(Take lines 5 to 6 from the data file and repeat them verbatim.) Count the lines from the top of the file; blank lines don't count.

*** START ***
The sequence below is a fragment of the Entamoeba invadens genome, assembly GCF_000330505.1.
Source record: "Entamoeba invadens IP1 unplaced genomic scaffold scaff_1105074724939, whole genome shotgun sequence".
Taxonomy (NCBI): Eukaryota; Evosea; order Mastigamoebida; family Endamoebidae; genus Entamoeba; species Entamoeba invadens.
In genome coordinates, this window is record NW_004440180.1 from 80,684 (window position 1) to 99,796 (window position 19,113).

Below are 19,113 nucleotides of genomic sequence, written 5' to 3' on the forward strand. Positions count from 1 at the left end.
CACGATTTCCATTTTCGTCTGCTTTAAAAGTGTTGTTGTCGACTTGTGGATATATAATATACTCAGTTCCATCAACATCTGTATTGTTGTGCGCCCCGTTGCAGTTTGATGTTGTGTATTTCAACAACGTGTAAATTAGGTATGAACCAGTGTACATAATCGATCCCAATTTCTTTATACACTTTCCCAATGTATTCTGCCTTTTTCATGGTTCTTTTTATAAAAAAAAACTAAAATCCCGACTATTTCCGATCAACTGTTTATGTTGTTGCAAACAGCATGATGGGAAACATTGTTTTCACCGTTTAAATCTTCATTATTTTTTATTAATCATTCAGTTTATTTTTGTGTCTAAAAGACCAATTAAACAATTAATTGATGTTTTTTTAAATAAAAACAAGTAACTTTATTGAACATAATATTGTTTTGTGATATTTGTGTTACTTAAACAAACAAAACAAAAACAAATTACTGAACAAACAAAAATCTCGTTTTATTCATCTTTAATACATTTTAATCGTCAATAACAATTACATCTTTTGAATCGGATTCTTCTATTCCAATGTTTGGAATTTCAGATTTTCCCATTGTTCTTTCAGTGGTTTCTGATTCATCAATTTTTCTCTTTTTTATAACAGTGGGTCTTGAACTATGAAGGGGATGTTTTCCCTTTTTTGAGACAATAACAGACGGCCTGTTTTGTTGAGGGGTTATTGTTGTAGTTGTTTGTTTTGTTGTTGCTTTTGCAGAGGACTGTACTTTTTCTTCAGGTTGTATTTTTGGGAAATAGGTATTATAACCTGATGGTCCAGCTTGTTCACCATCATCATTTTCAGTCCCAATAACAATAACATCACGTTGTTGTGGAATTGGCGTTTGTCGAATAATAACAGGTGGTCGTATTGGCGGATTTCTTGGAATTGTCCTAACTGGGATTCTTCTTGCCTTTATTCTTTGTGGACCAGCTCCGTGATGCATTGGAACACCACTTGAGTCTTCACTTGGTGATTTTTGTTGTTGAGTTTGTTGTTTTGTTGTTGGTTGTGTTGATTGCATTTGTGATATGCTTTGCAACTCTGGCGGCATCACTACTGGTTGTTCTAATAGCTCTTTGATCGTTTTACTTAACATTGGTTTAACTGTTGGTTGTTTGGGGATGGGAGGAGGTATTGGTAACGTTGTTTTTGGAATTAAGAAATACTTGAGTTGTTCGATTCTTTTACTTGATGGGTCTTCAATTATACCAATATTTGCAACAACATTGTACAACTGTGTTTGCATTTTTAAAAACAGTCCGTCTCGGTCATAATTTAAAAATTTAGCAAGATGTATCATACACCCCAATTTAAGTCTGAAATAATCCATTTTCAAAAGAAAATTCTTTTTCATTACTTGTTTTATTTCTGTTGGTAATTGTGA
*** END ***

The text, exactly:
Below are 19,113 nucleotides of genomic sequence, written 5' to 3' on the forward strand. Positions count from 1 at the left end.
CACGATTTCCATTTTCGTCTGCTTTAAAAGTGTTGTTGTCGACTTGTGGATATATAATATACTCAGTTCCATCAACATCTGTATTGTTGTGCGCCCCGTTGCAGTTTGATGTTGTGTATTTCAACAACGTGTAAATTAGGTATGAACCAGTGTACATAATCGATCCCAATTTCTTTATACACTTTCCCAATGTATTCTGCCTTTTTCATGGTTCTTTTTATAAAAAAAAACTAAAATCCCGACTATTTCCGATCAACTGTTTATGTTGTTGCAAACAGCATGATGGGAAACATTGTTTTCACCGTTTAAATCTTCATTATTTTTTATTAATCATTCAGTTTATTTTTGTGTCTAAAAGACCAATTAAACAATTAATTGATGTTTTTTTAAATAAAAACAAGTAACTTTATTGAACATAATATTGTTTTGTGATATTTGTGTTACTTAAACAAACAAAACAAAAACAAATTACTGAACAAACAAAAATCTCGTTTTATTCATCTTTAATACATTTTAATCGTCAATAACAATTACATCTTTTGAATCGGATTCTTCTATTCCAATGTTTGGAATTTCAGATTTTCCCATTGTTCTTTCAGTGGTTTCTGATTCATCAATTTTTCTCTTTTTTATAACAGTGGGTCTTGAACTATGAAGGGGATGTTTTCCCTTTTTTGAGACAATAACAGACGGCCTGTTTTGTTGAGGGGTTATTGTTGTAGTTGTTTGTTTTGTTGTTGCTTTTGCAGAGGACTGTACTTTTTCTTCAGGTTGTATTTTTGGGAAATAGGTATTATAACCTGATGGTCCAGCTTGTTCACCATCATCATTTTCAGTCCCAATAACAATAACATCACGTTGTTGTGGAATTGGCGTTTGTCGAATAATAACAGGTGGTCGTATTGGCGGATTTCTTGGAATTGTCCTAACTGGGATTCTTCTTGCCTTTATTCTTTGTGGACCAGCTCCGTGATGCATTGGAACACCACTTGAGTCTTCACTTGGTGATTTTTGTTGTTGAGTTTGTTGTTTTGTTGTTGGTTGTGTTGATTGCATTTGTGATATGCTTTGCAACTCTGGCGGCATCACTACTGGTTGTTCTAATAGCTCTTTGATCGTTTTACTTAACATTGGTTTAACTGTTGGTTGTTTGGGGATGGGAGGAGGTATTGGTAACGTTGTTTTTGGAATTAAGAAATACTTGAGTTGTTCGATTCTTTTACTTGATGGGTCTTCAATTATACCAATATTTGCAACAACATTGTACAACTGTGTTTGCATTTTTAAAAACAGTCCGTCTCGGTCATAATTTAAAAATTTAGCAAGATGTATCATACACCCCAATTTAAGTCTGAAATAATCCATTTTCAAAAGAAAATTCTTTTTCATTACTTGTTTTATTTCTGTTGGTAATTGTGA